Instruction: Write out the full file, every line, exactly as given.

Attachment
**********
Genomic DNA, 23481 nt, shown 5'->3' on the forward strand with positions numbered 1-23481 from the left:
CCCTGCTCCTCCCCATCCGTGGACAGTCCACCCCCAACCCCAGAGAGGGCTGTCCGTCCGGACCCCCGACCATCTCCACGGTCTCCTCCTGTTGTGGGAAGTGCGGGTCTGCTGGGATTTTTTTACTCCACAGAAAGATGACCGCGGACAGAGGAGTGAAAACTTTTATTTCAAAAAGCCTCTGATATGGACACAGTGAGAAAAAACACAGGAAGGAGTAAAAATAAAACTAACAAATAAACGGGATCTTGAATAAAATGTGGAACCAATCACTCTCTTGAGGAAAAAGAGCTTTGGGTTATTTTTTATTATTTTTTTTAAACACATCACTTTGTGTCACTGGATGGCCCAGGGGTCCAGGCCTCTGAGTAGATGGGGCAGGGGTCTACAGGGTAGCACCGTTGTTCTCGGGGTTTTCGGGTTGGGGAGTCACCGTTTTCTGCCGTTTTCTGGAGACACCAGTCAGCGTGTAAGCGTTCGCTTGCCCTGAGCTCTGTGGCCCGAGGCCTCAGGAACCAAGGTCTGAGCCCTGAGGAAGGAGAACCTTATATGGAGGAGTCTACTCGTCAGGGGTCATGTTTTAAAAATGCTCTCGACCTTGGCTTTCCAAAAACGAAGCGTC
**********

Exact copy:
Genomic DNA, 23481 nt, shown 5'->3' on the forward strand with positions numbered 1-23481 from the left:
CCCTGCTCCTCCCCATCCGTGGACAGTCCACCCCCAACCCCAGAGAGGGCTGTCCGTCCGGACCCCCGACCATCTCCACGGTCTCCTCCTGTTGTGGGAAGTGCGGGTCTGCTGGGATTTTTTTACTCCACAGAAAGATGACCGCGGACAGAGGAGTGAAAACTTTTATTTCAAAAAGCCTCTGATATGGACACAGTGAGAAAAAACACAGGAAGGAGTAAAAATAAAACTAACAAATAAACGGGATCTTGAATAAAATGTGGAACCAATCACTCTCTTGAGGAAAAAGAGCTTTGGGTTATTTTTTATTATTTTTTTTAAACACATCACTTTGTGTCACTGGATGGCCCAGGGGTCCAGGCCTCTGAGTAGATGGGGCAGGGGTCTACAGGGTAGCACCGTTGTTCTCGGGGTTTTCGGGTTGGGGAGTCACCGTTTTCTGCCGTTTTCTGGAGACACCAGTCAGCGTGTAAGCGTTCGCTTGCCCTGAGCTCTGTGGCCCGAGGCCTCAGGAACCAAGGTCTGAGCCCTGAGGAAGGAGAACCTTATATGGAGGAGTCTACTCGTCAGGGGTCATGTTTTAAAAATGCTCTCGACCTTGGCTTTCCAAAAACGAAGCGTC